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Gaston Leroux: The Mystery of the Yellow Room
CHAPTER 20: An Act of Mademoiselle Stangerson
"You remember me, Monsieur?" asked Rouletabile.
"Perfectly!" replied Arthur Rance. "I recognise you as the lad at the bar. [The face of Rouletabille crimsoned at being called a "lad."] I want to shake hands with you. You are a bright little fellow."
The American extended his hand and Rouletabille, relaxing his frown, shook it and introduced Mr. Arthur Rance to me. He invited him to share our meal.
"No thanks. I breakfasted with Monsieur Stangerson."
Arthur Rance spoke French perfectly, - almost without an accent.
"I did not expect to have the pleasure of seeing you again, Monsieur. I thought you were to have left France the day after the reception at the Elysee."
Rouletabille and I, outwardly indifferent, listened most intently for every word the American would say.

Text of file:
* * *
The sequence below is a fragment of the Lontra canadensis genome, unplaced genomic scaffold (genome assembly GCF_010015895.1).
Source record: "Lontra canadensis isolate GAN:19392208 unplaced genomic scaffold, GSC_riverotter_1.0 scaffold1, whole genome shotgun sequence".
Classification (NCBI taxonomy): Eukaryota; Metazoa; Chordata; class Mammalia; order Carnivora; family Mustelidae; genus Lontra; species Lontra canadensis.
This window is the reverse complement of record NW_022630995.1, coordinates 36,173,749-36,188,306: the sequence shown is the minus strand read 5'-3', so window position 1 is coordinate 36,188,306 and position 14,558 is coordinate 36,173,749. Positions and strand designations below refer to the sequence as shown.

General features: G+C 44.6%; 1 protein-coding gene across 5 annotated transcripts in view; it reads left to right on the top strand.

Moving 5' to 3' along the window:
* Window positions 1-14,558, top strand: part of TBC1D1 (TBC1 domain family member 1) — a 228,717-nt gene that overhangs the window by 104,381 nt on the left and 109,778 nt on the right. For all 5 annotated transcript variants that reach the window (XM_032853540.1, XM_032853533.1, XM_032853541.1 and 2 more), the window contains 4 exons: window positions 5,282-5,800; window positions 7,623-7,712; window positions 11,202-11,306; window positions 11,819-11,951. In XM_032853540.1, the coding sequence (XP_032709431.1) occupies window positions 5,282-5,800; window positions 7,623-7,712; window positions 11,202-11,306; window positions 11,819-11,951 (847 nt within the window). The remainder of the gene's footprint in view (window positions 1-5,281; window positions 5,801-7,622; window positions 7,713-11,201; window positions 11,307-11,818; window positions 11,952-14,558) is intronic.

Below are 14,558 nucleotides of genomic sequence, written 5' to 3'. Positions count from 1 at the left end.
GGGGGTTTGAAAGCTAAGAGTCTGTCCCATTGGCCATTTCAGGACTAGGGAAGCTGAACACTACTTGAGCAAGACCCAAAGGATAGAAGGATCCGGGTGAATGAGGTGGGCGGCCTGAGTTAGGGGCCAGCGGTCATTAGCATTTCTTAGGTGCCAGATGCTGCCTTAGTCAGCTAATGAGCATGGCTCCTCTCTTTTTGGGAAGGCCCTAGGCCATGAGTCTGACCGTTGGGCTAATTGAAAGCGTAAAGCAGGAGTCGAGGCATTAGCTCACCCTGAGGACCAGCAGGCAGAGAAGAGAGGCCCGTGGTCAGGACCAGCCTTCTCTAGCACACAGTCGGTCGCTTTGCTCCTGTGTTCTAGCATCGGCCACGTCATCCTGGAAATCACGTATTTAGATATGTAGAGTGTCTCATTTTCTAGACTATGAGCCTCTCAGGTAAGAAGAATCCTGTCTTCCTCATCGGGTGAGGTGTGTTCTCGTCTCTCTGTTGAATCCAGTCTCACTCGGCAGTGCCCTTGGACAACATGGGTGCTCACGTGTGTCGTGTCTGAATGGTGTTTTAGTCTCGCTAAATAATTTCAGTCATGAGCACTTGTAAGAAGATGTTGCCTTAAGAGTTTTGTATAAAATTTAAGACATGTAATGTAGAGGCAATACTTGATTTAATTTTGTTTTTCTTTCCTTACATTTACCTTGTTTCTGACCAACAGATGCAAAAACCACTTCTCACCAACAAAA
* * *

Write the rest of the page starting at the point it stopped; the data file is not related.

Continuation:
The man's purplish red face, his heavy eyelids, the nervous twitchings, all spoke of his addiction to drink. How came it that so sorry a specimen of a man should be so intimate with Monsieur Stangerson?
Some days later, I learned from Frederic Larsan - who, like ourselves, was surprised and mystified by his appearance and reception at the chateau - that Mr. Rance had been an inebriate for only about fifteen years; that is to say, since the professor and his daughter left Philadelphia. During the time the Stangersons lived in America they were very intimate with Arthur Rance, who was one of the most distinguished phrenologists of the new world. Owing to new experiments, he had made enormous strides beyond the science of Gall and Lavater. The friendliness with which he was received at the Glandier may be explained by the fact that he had once rendered Mademoiselle Stangerson a great service by stopping, at the peril of his own life, the runaway horses of her carriage. The immediate result of that could, however, have been no more than a mere friendly association with the Stangersons; certainly, not a love affair.
Frederic Larsan did not tell me where he had picked up this information; but he appeared to be quite sure of what he said.
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